Alright, I admit it…
I wasn’t sold on the idea of coding when I first heard about it because to me, it looked like just a game with no real purpose other than to entertain students. Maybe even something that a teacher could use as a reward…
So, with a little reluctance I began to follow Brian Aspinall, an elementary school teacher who is trying to spark student curiosity with coding in Ontario, Canada. As I read through his tweets and the responses he was getting from other teachers, I began to take notice. I started to see how teachers were using the Hour of Code, and other applications to promote problem solving and perseverance.
Just about this time, the ITS (instructional technology specialist) at our school, Missy Payne, decided to set up the media center and allow the teachers here to sign up and try coding with their class. My school is very blessed to have someone like Missy, who is always so willing to be a part of the learning that takes place everyday, and can see the applications that technology has within a classroom.
One day last week, I decided to follow a 4th grade class to one of the sessions and see first hand what I had been reading about on Brian’s twitter feed. To say that I was impressed would be an understatement, I was completely BLOWN AWAY!!!!!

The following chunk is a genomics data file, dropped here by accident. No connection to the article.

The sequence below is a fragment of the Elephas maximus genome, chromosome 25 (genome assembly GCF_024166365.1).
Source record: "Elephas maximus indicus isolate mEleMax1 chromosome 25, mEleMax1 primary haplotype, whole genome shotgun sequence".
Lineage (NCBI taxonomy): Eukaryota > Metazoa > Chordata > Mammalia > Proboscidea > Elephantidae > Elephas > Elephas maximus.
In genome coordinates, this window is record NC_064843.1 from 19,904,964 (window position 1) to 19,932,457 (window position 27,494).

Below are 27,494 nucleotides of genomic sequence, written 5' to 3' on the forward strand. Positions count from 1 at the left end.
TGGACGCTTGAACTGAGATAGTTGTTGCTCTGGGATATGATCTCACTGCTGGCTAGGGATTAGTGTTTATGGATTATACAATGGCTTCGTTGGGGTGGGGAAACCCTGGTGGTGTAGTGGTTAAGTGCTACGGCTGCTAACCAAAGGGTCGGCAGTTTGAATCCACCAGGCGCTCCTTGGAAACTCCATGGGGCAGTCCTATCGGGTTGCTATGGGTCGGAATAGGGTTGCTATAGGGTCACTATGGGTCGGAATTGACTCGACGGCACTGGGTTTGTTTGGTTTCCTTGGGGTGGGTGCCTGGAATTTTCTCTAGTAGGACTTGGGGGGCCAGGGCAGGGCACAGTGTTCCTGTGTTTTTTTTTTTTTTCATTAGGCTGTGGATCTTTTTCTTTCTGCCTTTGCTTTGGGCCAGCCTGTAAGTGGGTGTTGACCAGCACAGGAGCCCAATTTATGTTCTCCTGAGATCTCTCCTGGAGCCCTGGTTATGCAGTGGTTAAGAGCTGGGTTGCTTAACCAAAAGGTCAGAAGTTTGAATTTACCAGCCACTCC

As you can see, the students are given “code” in blue and have to use it to make a character perform a series of acts. The “code” is written in student language, such as “turn left” and “move forward”. The students can choose from different themes as they work and explore. As I watched, I spoke with the media specialist who was laughing because a second grade girl had stood up and turned left before deciding which code to choose next.
This young man, Riley, had chosen a more difficult theme because, “I wanted a challenge”.
As you can see, Riley has to help the character navigate over a given shape or pattern. This theme involves angles, degrees, rotations, repetition, and distances. I have included a video below that shows Riley trying to work through a difficult pattern…
As I walked out of the media center, my mind was reeling with possibilities. As teachers we want our students to be problem solvers, to persevere when the solution doesn’t jump out at them. To work through difficult problems and not raise their hand right away and claim “I don’t get it”. I had just witnessed an entire group of 4th grade students try and try again until they were able to complete a level and NO ONE complained that it was too hard, and NO ONE quit.
My Take Aways:
- This is the ultimate problem solving activity
- I will incorporate this into my Math Lab
- I have to help Missy promote this
- Some students volunteered to help others who were stuck without being asked to do so
- I saw fist pumps and high fives! The reward was completely internalized
- Every student was completely absorbed in the task at hand, no “hook” was necessary
- They were having fun
- Brian Aspinall has to keep tweeting about this
- This activity allowed the students to fail without fear or anxiety
- It allowed students to create content rather than consume it
Keep those thoughts coming, because together we achieve more!!!